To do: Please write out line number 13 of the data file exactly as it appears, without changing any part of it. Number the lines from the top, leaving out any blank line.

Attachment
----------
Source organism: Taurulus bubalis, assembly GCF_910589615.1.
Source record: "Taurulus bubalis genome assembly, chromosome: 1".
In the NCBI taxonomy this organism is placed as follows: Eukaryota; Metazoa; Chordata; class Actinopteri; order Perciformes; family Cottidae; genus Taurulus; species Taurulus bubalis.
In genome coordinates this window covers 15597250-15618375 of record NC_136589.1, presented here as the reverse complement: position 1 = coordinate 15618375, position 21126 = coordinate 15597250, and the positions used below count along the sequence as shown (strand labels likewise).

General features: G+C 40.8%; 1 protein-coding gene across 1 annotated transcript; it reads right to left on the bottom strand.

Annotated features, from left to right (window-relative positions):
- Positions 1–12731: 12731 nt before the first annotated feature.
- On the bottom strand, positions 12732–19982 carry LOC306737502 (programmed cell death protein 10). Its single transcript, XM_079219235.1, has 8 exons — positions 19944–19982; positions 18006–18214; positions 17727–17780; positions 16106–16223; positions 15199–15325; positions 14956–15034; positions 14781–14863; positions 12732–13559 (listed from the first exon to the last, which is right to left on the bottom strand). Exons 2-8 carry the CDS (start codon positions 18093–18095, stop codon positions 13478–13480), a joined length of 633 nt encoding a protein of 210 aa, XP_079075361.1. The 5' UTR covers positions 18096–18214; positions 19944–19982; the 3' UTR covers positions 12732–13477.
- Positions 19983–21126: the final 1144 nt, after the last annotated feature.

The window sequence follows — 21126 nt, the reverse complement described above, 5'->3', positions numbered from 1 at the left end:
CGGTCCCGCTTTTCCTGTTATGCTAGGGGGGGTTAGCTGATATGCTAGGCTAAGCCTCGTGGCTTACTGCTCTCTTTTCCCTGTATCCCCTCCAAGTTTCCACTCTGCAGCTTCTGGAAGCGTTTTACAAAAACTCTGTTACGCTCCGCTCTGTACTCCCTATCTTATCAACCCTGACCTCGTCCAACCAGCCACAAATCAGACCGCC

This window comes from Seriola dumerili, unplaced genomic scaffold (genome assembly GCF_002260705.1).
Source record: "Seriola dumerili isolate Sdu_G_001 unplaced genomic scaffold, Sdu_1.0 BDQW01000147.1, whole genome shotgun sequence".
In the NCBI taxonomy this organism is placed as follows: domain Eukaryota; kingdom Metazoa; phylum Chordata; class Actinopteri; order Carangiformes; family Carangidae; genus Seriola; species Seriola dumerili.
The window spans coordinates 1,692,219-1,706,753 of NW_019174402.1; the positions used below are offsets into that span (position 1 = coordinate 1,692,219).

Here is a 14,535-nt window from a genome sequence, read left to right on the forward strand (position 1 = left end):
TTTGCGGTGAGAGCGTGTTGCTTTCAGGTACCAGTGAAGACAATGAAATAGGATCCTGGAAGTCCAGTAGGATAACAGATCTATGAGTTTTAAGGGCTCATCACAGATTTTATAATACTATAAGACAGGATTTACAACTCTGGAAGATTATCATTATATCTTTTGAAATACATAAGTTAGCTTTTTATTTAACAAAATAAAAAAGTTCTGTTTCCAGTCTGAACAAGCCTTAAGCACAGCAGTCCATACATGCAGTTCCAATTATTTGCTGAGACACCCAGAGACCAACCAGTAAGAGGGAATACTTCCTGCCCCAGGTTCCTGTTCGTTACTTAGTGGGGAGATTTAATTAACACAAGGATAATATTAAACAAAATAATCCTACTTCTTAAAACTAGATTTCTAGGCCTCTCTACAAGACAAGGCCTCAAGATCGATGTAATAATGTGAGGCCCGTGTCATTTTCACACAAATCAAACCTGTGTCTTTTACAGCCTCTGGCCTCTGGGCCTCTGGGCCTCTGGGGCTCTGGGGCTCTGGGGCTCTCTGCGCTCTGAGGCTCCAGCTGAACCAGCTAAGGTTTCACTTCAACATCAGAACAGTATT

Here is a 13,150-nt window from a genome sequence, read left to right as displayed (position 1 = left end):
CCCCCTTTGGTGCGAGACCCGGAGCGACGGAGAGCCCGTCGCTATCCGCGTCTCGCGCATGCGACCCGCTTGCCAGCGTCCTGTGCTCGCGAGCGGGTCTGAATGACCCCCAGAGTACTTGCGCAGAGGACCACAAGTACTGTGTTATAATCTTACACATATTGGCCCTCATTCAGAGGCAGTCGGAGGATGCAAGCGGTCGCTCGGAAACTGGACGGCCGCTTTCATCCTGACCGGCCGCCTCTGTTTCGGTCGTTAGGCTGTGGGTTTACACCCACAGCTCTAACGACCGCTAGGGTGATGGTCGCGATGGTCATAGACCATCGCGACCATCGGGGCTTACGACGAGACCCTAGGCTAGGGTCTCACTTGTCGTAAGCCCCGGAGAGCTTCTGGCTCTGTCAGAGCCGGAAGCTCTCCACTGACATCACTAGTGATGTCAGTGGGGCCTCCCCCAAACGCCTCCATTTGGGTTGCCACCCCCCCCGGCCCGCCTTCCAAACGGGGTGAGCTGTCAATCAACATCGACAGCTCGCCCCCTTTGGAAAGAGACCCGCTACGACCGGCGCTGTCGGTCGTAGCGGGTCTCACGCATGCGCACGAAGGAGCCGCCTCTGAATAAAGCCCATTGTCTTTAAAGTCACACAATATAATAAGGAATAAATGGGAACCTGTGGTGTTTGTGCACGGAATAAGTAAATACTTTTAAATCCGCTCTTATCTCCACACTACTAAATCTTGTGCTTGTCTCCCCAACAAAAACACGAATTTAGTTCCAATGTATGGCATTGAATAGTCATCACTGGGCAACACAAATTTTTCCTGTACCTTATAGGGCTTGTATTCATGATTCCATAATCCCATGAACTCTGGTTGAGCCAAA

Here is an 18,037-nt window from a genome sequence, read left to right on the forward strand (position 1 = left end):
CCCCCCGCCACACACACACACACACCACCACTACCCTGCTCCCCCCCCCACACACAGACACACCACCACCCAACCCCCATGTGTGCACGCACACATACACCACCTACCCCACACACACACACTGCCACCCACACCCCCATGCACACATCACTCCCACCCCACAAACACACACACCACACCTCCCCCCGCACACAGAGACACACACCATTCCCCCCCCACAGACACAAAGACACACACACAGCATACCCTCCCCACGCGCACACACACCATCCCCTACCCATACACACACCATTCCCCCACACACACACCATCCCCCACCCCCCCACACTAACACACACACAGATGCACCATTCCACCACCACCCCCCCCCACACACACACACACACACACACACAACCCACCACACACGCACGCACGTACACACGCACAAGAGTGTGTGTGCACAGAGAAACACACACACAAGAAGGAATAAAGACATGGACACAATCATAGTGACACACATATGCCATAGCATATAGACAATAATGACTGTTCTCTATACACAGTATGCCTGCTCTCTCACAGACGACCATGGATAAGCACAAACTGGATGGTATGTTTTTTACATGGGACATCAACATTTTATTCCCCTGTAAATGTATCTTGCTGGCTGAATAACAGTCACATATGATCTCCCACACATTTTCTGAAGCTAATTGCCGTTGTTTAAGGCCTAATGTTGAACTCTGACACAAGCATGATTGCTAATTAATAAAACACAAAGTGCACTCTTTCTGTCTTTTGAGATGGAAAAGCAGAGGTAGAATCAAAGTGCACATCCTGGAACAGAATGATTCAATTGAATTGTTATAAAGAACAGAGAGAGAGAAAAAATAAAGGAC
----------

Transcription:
Source record: "Seriola dumerili isolate Sdu_G_001 unplaced genomic scaffold, Sdu_1.0 BDQW01000147.1, whole genome shotgun sequence".